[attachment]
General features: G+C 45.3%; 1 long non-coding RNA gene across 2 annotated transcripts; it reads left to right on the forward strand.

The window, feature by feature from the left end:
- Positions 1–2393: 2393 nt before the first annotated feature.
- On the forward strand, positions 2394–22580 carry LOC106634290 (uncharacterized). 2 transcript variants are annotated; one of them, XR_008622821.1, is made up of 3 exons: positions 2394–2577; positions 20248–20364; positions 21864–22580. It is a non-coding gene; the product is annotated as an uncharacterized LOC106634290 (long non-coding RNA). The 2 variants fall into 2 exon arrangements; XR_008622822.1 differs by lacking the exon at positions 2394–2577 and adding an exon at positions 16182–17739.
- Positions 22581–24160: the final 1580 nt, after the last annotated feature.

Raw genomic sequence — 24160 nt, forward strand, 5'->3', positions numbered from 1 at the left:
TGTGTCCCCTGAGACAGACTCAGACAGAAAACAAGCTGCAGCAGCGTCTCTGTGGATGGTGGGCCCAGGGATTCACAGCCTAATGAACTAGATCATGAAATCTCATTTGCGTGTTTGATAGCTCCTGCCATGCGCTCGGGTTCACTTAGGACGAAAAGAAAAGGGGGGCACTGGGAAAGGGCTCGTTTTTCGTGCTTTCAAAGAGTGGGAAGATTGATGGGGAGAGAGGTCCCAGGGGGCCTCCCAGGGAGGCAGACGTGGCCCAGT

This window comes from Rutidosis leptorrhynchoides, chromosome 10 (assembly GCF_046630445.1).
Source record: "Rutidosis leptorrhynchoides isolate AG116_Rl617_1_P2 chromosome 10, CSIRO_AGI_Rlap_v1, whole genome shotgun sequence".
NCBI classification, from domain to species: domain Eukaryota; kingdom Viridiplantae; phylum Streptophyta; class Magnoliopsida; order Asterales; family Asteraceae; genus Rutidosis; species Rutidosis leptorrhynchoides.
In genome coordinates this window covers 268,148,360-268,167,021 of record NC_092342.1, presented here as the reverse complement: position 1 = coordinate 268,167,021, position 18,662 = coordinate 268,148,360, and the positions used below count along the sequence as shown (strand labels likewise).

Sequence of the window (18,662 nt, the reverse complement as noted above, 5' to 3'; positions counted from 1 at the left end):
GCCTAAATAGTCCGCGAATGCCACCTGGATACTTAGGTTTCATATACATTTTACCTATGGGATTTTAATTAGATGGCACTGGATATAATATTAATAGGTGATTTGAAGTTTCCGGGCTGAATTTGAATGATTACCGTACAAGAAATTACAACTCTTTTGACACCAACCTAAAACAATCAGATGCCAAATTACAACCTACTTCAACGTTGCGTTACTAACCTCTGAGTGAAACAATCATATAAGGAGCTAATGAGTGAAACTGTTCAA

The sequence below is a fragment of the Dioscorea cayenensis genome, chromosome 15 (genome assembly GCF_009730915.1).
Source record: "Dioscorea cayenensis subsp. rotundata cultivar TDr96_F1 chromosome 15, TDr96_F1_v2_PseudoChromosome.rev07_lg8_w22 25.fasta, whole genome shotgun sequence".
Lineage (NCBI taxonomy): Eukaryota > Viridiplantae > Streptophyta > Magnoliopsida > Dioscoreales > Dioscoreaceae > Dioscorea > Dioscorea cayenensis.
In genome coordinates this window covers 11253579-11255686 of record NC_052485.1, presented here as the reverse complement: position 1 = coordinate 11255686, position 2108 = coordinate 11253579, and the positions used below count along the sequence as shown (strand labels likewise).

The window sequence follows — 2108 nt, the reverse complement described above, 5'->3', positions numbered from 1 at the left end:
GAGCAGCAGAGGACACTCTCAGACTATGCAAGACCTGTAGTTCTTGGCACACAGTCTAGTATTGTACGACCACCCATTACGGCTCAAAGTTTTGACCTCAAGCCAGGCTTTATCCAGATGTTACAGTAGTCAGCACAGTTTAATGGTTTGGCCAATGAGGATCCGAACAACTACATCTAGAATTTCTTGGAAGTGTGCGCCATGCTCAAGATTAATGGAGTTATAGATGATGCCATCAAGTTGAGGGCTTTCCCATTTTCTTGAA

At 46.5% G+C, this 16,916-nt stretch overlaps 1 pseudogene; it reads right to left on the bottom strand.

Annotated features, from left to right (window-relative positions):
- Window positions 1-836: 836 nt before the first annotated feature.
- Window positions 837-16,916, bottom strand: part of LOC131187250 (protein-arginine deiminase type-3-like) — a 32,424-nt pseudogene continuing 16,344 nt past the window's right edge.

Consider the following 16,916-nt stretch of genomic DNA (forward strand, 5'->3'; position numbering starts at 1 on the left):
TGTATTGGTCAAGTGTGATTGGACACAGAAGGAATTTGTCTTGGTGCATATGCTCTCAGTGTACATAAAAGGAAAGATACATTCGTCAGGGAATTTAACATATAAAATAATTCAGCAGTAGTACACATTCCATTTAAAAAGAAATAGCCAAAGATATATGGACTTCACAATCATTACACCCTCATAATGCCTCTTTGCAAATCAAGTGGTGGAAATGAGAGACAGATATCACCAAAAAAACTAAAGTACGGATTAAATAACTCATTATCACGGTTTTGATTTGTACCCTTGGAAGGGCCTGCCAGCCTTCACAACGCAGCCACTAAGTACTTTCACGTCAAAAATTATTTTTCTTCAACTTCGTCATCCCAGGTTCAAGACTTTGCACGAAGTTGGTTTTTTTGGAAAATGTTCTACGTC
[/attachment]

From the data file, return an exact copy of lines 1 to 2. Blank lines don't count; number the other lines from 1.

General features: G+C 45.3%; 1 long non-coding RNA gene across 2 annotated transcripts; it reads left to right on the forward strand.

The window, feature by feature from the left end: